In a room of 1,200 as more than 150 awards are handed out – a sea of tuxedos and ball gowns – it’s extremely difficult to stand out from the crowd. And yet, when the Health & Wellbeing Entrepreneur of the Year regional winners took to the stage, one person does stand out.


In a red dress, Kat Pither climbs the steps and makes her way across the stage barefoot. As she collects her award, her smile holds nothing back. While many take the opportunity to ‘look cool’, she hides none of the shock and unrivaled joy she feels in this moment. 

Leaving the Great British Entrepreneur Awards stage, she navigates the pathway to have a winner’s photo, staring down at her trophy while one hand covers her gasping mouth. When Kat arrives, there is no interest in the camera. She squeezes her award tightly, kissing it gently as she tries to hold back the tears. 

A week later, the Yogi Bare founder sits in her kitchen, explaining that it still hasn’t hit home. 

“On the way to the event, I was answering emails and putting out little fires. And then the next day you’re up again and straight on a call at 7am. There was no chance for it to sink in,” Kat begins.

“When I arrived, I was a bit overwhelmed [by the scale of the event]. And I’m not very good walking in high heels so they came off straight away. Rather embarrassingly collected my award barefoot but I guess that’s what you get if you run a yoga brand.”

‘Being an entrepreneur is like being a ballerina’

The award brings back feelings of imposter syndrome for Kat, something she has often struggled with in the five years since launching Yogi Bare.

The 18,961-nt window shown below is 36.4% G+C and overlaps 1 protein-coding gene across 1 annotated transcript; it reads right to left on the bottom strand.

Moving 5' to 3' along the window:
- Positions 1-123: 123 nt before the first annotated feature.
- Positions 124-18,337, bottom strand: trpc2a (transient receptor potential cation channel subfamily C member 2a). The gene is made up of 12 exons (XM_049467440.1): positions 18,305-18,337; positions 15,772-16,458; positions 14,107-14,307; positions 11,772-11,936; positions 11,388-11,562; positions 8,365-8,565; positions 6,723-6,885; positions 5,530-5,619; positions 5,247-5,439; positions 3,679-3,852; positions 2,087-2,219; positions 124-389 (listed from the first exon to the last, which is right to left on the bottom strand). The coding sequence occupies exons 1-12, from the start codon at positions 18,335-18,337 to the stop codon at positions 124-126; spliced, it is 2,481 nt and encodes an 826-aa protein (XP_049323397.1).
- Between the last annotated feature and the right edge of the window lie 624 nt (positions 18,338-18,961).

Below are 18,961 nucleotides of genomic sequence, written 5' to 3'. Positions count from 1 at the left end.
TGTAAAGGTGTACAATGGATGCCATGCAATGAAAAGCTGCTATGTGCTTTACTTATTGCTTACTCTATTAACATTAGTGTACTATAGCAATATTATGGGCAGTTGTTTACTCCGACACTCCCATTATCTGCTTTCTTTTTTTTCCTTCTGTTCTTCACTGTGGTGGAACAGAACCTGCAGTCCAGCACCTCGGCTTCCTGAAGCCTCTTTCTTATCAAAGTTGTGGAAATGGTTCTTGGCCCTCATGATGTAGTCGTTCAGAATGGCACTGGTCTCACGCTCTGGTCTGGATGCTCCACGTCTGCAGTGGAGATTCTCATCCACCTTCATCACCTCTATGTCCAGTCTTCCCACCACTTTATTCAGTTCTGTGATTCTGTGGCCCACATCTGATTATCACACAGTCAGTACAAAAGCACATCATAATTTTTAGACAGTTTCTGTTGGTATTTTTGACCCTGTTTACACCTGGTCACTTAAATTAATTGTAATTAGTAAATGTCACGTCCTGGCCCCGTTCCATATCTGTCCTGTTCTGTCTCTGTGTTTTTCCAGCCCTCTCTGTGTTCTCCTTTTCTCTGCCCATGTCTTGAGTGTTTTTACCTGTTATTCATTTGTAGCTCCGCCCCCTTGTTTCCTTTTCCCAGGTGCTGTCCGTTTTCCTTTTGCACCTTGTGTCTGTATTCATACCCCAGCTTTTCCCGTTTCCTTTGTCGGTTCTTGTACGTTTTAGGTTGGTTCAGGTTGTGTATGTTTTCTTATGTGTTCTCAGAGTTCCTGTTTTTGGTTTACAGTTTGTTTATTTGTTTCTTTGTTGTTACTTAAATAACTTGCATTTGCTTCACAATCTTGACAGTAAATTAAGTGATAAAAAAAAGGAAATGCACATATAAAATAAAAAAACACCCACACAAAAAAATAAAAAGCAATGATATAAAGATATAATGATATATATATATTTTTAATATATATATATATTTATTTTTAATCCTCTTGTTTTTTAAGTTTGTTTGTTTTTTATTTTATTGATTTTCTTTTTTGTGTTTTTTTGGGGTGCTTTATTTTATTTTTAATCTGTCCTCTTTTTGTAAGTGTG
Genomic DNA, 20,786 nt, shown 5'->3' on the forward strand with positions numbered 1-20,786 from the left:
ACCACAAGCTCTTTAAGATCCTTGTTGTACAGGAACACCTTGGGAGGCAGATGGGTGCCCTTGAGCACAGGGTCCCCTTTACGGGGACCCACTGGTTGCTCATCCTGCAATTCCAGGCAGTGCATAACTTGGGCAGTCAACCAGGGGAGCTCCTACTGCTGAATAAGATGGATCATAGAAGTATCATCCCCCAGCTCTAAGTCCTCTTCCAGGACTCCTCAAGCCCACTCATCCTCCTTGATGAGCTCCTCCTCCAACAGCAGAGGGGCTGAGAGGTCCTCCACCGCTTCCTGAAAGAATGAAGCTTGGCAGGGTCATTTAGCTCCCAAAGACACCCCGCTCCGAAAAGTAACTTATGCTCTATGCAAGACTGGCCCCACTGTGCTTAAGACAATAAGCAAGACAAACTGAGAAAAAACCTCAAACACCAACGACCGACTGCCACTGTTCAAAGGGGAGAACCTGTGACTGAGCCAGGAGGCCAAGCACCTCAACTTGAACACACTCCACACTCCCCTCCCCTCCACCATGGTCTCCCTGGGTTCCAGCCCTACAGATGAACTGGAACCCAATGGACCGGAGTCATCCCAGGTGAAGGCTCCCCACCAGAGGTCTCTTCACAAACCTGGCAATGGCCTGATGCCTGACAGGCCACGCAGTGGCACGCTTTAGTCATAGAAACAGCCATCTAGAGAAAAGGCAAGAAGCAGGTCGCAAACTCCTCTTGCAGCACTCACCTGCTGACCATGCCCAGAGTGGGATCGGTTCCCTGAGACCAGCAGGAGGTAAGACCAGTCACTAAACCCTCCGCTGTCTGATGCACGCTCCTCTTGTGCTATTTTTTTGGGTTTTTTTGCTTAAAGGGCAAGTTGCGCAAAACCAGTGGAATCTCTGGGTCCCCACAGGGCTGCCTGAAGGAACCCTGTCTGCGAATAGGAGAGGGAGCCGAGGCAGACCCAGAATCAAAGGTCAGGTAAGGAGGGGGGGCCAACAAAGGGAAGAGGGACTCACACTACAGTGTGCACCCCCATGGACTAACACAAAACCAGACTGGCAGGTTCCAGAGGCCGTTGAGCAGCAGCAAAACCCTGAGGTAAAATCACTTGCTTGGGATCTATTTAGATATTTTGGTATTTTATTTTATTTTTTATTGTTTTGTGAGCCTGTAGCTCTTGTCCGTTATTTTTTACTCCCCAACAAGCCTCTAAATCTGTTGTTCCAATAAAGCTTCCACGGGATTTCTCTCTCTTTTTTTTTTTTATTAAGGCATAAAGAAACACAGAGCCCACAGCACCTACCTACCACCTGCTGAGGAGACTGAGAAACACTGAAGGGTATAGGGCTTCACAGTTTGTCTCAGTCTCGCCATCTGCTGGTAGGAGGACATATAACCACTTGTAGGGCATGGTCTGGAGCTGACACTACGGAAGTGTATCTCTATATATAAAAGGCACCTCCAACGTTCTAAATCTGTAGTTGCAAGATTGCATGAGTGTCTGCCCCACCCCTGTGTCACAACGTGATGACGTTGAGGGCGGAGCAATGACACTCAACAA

“I did have a massive bout afterwards,” Kat says. “Being an entrepreneur is like being a ballerina. When you go to the ballet, you’re sat in the audience watching the performance and really moved by what you see. And that’s because you’re seeing the performance in its purest, most perfect form. 

“You see the finished product but the ballerinas have broken and bloody toes. They don’t spend every day in their costumes. They’re in their tracksuits, they’re rolling their sleeves up and actually never connect with what the audience experiences.”

Katherine-Pither Yogi-Bare

Kat goes on to explain: “That’s where I struggle. I grapple with being able to accept an award like this because [people see the finished product], but I know that behind the scenes is hilarious, and messy, and incredibly tough.” 

Conversations with friends after the event appears to have eased Kat’s concerns somewhat, helping her to feel like she deserves this recognition. 

“I don’t really feel like I fit the mould of what I imagine an entrepreneur would be,” she says. 

“You’ve got to change the narrative and flip the script. My friends have helped me to understand that just because I don’t have a strong affinity with numbers, or wear a suit, or feel like I have it all together, doesn’t mean I don’t deserve to stand among other entrepreneurs.”

Kat laments the perception of entrepreneurship as a key factor in the struggles she, and many others like her, face. 

“There’s this sexy idea of entrepreneurs at the moment, if you look at social media and ‘girl boss culture’ which isn’t healthy,” she suggests. “The whole concept of ‘push, push, push, harder, harder, harder, hustle, hustle, hustle’ just isn’t real. You have to sit back and ask yourself why you’re going into business.